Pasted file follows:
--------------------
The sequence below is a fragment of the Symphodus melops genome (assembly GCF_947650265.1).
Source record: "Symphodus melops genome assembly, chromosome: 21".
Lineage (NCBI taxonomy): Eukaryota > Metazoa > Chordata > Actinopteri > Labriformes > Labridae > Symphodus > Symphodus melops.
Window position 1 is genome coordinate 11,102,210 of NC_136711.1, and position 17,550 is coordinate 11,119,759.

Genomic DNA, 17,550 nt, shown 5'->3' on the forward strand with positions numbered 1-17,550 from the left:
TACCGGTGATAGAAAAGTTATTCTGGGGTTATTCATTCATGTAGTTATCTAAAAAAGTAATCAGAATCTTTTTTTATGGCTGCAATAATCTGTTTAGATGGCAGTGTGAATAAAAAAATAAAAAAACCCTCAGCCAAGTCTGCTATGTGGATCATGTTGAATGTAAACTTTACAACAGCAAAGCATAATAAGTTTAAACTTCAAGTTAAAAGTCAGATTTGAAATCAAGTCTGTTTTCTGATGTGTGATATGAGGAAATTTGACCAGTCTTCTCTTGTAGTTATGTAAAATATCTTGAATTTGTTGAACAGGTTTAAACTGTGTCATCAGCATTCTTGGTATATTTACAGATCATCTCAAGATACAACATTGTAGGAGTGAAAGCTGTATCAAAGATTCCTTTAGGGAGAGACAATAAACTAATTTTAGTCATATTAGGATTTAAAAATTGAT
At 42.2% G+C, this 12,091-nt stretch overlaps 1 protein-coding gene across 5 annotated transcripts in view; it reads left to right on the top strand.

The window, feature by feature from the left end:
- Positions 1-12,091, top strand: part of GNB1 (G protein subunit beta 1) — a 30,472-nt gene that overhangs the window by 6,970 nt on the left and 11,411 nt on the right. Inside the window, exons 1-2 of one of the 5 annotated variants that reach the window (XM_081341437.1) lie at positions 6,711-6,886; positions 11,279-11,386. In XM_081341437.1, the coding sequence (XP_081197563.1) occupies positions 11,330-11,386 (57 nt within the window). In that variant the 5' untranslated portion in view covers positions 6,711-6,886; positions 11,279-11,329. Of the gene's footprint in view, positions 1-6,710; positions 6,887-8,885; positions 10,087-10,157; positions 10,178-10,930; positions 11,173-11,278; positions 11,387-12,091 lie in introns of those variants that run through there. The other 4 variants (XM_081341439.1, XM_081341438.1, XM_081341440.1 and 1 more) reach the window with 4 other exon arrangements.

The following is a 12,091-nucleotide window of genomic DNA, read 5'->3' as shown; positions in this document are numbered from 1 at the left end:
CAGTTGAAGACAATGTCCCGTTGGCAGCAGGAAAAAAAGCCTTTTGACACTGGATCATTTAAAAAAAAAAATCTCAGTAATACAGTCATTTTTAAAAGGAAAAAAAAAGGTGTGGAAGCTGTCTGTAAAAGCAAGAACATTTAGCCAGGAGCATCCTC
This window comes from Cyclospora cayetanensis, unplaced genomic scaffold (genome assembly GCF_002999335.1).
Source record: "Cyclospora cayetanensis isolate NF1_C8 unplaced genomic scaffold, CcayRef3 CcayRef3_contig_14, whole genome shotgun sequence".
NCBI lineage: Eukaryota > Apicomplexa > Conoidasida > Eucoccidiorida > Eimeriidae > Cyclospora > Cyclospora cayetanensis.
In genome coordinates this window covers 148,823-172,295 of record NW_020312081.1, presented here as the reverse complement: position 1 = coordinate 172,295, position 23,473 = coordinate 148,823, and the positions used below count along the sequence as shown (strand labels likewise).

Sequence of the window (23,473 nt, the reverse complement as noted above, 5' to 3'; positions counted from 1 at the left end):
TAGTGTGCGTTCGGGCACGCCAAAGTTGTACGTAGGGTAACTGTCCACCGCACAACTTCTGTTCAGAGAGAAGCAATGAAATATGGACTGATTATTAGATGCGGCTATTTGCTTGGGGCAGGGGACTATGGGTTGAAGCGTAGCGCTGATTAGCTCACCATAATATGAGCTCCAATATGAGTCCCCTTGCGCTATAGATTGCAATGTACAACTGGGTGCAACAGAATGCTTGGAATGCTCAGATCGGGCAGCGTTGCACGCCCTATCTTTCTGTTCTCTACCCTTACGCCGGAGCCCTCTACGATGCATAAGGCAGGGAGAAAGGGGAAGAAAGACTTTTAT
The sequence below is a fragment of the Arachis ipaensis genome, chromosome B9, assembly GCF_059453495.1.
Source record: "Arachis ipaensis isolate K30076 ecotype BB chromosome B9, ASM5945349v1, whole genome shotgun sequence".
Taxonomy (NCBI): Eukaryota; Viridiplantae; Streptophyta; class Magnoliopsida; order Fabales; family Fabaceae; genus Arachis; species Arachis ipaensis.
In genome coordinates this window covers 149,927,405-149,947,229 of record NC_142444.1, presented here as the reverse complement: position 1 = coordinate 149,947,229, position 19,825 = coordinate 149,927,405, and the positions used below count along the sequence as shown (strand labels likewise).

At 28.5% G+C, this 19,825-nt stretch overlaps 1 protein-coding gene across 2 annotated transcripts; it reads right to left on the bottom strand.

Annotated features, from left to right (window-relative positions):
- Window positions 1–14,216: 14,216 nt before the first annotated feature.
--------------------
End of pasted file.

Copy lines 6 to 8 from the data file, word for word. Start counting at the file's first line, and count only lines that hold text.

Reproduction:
TACCGGTGATAGAAAAGTTATTCTGGGGTTATTCATTCATGTAGTTATCTAAAAAAGTAATCAGAATCTTTTTTTATGGCTGCAATAATCTGTTTAGATGGCAGTGTGAATAAAAAAATAAAAAAACCCTCAGCCAAGTCTGCTATGTGGATCATGTTGAATGTAAACTTTACAACAGCAAAGCATAATAAGTTTAAACTTCAAGTTAAAAGTCAGATTTGAAATCAAGTCTGTTTTCTGATGTGTGATATGAGGAAATTTGACCAGTCTTCTCTTGTAGTTATGTAAAATATCTTGAATTTGTTGAACAGGTTTAAACTGTGTCATCAGCATTCTTGGTATATTTACAGATCATCTCAAGATACAACATTGTAGGAGTGAAAGCTGTATCAAAGATTCCTTTAGGGAGAGACAATAAACTAATTTTAGTCATATTAGGATTTAAAAATTGAT
At 42.2% G+C, this 12,091-nt stretch overlaps 1 protein-coding gene across 5 annotated transcripts in view; it reads left to right on the top strand.

The window, feature by feature from the left end: